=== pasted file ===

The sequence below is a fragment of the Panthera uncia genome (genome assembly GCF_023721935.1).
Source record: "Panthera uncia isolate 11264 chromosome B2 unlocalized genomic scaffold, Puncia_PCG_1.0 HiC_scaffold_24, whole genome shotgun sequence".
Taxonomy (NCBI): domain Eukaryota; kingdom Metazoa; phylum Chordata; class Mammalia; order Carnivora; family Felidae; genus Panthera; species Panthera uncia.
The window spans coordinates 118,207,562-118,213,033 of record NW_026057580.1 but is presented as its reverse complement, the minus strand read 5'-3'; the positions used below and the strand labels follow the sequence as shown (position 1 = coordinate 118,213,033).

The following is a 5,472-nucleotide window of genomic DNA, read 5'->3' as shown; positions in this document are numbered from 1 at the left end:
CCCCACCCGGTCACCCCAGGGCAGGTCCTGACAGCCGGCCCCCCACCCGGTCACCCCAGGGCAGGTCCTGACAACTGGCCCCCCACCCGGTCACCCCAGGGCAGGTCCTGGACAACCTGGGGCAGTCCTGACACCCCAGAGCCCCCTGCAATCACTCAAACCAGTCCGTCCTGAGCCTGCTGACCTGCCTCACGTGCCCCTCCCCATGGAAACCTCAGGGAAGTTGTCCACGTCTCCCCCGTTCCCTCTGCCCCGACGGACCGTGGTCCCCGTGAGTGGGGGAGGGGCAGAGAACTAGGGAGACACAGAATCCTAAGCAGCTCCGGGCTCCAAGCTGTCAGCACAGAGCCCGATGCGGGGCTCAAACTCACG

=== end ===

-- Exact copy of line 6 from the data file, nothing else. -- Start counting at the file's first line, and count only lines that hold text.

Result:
CCCCACCCGGTCACCCCAGGGCAGGTCCTGACAGCCGGCCCCCCACCCGGTCACCCCAGGGCAGGTCCTGACAACTGGCCCCCCACCCGGTCACCCCAGGGCAGGTCCTGGACAACCTGGGGCAGTCCTGACACCCCAGAGCCCCCTGCAATCACTCAAACCAGTCCGTCCTGAGCCTGCTGACCTGCCTCACGTGCCCCTCCCCATGGAAACCTCAGGGAAGTTGTCCACGTCTCCCCCGTTCCCTCTGCCCCGACGGACCGTGGTCCCCGTGAGTGGGGGAGGGGCAGAGAACTAGGGAGACACAGAATCCTAAGCAGCTCCGGGCTCCAAGCTGTCAGCACAGAGCCCGATGCGGGGCTCAAACTCACG